Catching up with the Walking Dead
Part 1: The page versus the screen

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Last week we spent some time discussing the first half of AMC’s The Walking Dead – Season Two in preparation for last Sunday’s mid-season premiere. Much of that conversation revolved around the distinctions we’re seeing between the television series and Robert Kirkman’s comic book series from Image. With more than 90 issues published, KevinMLD has been reading since the beginning. Rather than waiting for PTB to read through it all in order, we decided to dive in with a discussion of issue #91 through the current issue #93.

Spoilers for all forms of The Walking Dead will follow with some specific details from The Walking Dead #91-93.

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The Walking Dead returns to round out season two

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In our previous discussions of AMC’s The Walking Dead, we’ve been very careful not to spoil details from the Image Comics series the show is based on. With nearly one-hundred issues published, there’s a great deal to mine for television but the two series are becoming more and more distinct from one another. The result is both maintaining the sense that anything can happen and no one is safe that the comic series is known for.

As the show returns tonight for the remainder of its second season, we’ll digest everything we’ve seen so far and try to make sense of where things are heading. Spoilers for all forms of The Walking Dead will follow.

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Halftime Report: The Walking Dead

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As the first season of AMC’s new monster hit (pun intended), The Walking Dead, reaches its mid-point, we at MLD decided it was a good time to gather up some of our regulars to chat about what we’ve seen so far.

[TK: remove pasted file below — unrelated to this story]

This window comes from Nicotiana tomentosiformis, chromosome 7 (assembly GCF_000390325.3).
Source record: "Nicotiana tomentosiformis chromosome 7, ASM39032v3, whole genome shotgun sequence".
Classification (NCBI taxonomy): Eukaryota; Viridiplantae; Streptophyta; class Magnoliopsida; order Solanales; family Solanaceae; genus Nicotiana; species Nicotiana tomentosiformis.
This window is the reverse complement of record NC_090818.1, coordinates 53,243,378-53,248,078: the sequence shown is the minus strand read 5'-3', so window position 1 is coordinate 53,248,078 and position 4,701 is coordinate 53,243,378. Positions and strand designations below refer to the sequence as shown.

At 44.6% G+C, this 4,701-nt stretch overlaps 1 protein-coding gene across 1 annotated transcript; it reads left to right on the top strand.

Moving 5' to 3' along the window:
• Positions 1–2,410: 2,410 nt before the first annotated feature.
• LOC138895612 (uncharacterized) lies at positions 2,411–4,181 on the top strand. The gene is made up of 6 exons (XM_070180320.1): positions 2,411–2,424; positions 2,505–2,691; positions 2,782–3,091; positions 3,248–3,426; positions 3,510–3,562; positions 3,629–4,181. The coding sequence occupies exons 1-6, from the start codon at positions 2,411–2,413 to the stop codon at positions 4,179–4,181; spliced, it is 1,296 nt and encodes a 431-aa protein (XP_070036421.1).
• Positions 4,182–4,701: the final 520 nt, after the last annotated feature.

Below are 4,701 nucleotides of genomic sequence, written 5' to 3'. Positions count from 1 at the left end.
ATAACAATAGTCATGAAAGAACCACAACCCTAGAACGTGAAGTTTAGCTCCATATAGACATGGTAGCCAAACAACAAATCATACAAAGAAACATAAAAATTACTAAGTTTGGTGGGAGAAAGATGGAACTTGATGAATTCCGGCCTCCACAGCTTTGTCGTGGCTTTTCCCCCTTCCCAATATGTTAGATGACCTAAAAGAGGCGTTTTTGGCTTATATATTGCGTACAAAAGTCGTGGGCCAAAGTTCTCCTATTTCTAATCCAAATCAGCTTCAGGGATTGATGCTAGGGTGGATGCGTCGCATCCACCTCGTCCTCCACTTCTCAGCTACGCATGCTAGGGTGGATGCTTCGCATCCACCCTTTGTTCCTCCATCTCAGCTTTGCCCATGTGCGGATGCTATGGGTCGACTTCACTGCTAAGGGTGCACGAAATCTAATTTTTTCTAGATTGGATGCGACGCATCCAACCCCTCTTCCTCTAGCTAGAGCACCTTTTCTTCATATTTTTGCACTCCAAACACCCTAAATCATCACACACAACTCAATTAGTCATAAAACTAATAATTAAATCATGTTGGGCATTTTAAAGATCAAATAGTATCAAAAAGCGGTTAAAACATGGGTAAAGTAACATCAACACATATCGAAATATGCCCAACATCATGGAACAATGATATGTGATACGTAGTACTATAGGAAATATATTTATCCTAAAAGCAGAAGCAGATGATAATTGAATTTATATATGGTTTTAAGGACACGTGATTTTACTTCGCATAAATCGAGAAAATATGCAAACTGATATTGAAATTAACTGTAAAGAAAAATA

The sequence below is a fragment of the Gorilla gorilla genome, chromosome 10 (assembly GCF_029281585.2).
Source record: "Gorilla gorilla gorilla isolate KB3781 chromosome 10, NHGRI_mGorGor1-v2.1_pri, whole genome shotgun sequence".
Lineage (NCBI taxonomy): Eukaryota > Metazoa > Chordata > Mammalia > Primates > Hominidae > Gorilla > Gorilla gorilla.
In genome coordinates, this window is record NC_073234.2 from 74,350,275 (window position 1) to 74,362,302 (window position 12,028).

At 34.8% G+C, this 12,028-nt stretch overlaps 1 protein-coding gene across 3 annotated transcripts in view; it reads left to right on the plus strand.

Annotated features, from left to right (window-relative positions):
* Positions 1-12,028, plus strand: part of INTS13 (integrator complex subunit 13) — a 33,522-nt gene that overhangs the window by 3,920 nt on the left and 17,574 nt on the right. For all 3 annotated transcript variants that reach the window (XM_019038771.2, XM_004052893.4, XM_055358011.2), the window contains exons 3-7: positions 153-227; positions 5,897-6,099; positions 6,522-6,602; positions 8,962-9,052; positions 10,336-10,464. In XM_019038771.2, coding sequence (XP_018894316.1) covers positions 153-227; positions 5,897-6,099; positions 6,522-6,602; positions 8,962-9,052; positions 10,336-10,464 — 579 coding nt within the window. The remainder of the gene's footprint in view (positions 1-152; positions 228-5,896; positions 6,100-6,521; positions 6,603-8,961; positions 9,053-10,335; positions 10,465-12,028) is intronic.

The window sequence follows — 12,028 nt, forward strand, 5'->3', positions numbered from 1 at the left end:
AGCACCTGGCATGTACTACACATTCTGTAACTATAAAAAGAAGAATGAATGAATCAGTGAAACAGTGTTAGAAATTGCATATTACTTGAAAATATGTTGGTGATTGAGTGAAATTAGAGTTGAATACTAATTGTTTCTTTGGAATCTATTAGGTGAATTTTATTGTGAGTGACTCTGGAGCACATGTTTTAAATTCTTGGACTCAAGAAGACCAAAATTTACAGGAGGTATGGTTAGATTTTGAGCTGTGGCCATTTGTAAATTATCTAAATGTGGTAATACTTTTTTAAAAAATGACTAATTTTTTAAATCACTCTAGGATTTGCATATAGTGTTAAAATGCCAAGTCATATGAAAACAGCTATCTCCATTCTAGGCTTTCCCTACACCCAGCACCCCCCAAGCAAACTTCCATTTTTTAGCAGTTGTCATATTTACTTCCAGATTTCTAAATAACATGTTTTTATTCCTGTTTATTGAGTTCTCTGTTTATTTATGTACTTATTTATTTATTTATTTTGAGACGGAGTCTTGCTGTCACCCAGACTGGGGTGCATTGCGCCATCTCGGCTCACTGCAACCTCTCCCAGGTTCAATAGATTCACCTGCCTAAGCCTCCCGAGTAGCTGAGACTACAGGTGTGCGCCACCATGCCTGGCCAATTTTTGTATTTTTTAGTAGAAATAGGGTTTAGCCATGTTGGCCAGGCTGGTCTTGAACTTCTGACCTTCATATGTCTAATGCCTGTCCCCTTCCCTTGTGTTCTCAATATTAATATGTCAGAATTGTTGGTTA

Some of what we discuss may be considered spoilers to some readers, so if you’re trying to avoid any particular details about the comic series or the show, consider yourselves warned.

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Our Latest Distraction: AMC’s The Walking Dead

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Those of us who have enjoyed reading comics for most of our life have been blessed with a decade of comic book movies. By the end of next year, with the exception of a few DC headliners,  every major comic book character will have been turned into a major motion picture and licensing opportunity. We’re blessed… Except almost every one of those movies is cringe-inducing. (I’m 99 percent sure PTB doesn’t agree with this assessment, but bear with me.)

I’m not saying there aren’t nice moments in almost all of those films. I’m not saying I don’t line up to see most of them. It’s fantastic to see Superman stop a crashing airplane, but yet another Lex Luthor real estate scam? It’s moving to see the X-Men battle intolerance, but the wacky battle atop the Statue of Liberty to stop Magneto from turning everyone into a mutant? I digress… Comics don’t translate well into films largely because one of the major appeals of comic books is their serial nature. Three X-Men or Spider-Man films in a decade (1.5 watchable ones of each) cannot recreate that serial experience, but it’s been clear to me for years that a television series probably could. The problem is that the only example we’ve had to test this theory during last decade or so is Smallville

At least until last night’s debut of The Walking Dead.

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New York Comic Con 2010

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This year’s New York Comic Con came and went this weekend (10/8/10-10/10/10), and this is a tough one to write up. In a word, it was overwhelming. I want to say I had a good time, but I don’t know that I came away from it with the experience that I was looking for. Thankfully, that wasn’t true for everyone here at MLD, and I did come back with a lot to write about.

The Show

Saturday was impossibly crowded. Reports indicate that 97,000 people attended the show throughout the weekend and it felt like every one of them was in the same aisle (Evan Dorkin sums it up well here). Attendees reported waiting up to an hour to get into the building and even to get into some of the panels. Both Saturday and Sunday were reported as “sold out,” but I’m not sure that point reflects a reasonable number for that space. Combining the show with the Anime Festival may have just been too much.

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